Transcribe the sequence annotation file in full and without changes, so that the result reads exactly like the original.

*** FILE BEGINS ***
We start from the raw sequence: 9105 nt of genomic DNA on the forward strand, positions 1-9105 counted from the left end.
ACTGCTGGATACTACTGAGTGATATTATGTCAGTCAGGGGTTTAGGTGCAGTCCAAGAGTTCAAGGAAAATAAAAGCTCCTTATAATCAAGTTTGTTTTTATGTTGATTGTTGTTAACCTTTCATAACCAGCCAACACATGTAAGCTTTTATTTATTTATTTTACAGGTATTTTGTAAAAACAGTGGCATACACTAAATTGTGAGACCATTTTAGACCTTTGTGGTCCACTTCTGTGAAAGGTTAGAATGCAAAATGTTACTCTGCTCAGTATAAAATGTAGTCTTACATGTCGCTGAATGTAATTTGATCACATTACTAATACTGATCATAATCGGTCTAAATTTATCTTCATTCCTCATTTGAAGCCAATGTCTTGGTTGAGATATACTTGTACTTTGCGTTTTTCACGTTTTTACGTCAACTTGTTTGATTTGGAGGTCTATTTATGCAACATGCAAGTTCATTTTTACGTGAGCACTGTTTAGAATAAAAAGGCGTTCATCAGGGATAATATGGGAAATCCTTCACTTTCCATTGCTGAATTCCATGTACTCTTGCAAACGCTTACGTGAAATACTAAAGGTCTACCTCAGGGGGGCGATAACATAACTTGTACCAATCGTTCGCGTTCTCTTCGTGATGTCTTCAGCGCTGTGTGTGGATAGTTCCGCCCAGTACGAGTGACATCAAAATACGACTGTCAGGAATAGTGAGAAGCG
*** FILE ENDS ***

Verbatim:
We start from the raw sequence: 9105 nt of genomic DNA on the forward strand, positions 1-9105 counted from the left end.
ACTGCTGGATACTACTGAGTGATATTATGTCAGTCAGGGGTTTAGGTGCAGTCCAAGAGTTCAAGGAAAATAAAAGCTCCTTATAATCAAGTTTGTTTTTATGTTGATTGTTGTTAACCTTTCATAACCAGCCAACACATGTAAGCTTTTATTTATTTATTTTACAGGTATTTTGTAAAAACAGTGGCATACACTAAATTGTGAGACCATTTTAGACCTTTGTGGTCCACTTCTGTGAAAGGTTAGAATGCAAAATGTTACTCTGCTCAGTATAAAATGTAGTCTTACATGTCGCTGAATGTAATTTGATCACATTACTAATACTGATCATAATCGGTCTAAATTTATCTTCATTCCTCATTTGAAGCCAATGTCTTGGTTGAGATATACTTGTACTTTGCGTTTTTCACGTTTTTACGTCAACTTGTTTGATTTGGAGGTCTATTTATGCAACATGCAAGTTCATTTTTACGTGAGCACTGTTTAGAATAAAAAGGCGTTCATCAGGGATAATATGGGAAATCCTTCACTTTCCATTGCTGAATTCCATGTACTCTTGCAAACGCTTACGTGAAATACTAAAGGTCTACCTCAGGGGGGCGATAACATAACTTGTACCAATCGTTCGCGTTCTCTTCGTGATGTCTTCAGCGCTGTGTGTGGATAGTTCCGCCCAGTACGAGTGACATCAAAATACGACTGTCAGGAATAGTGAGAAGCG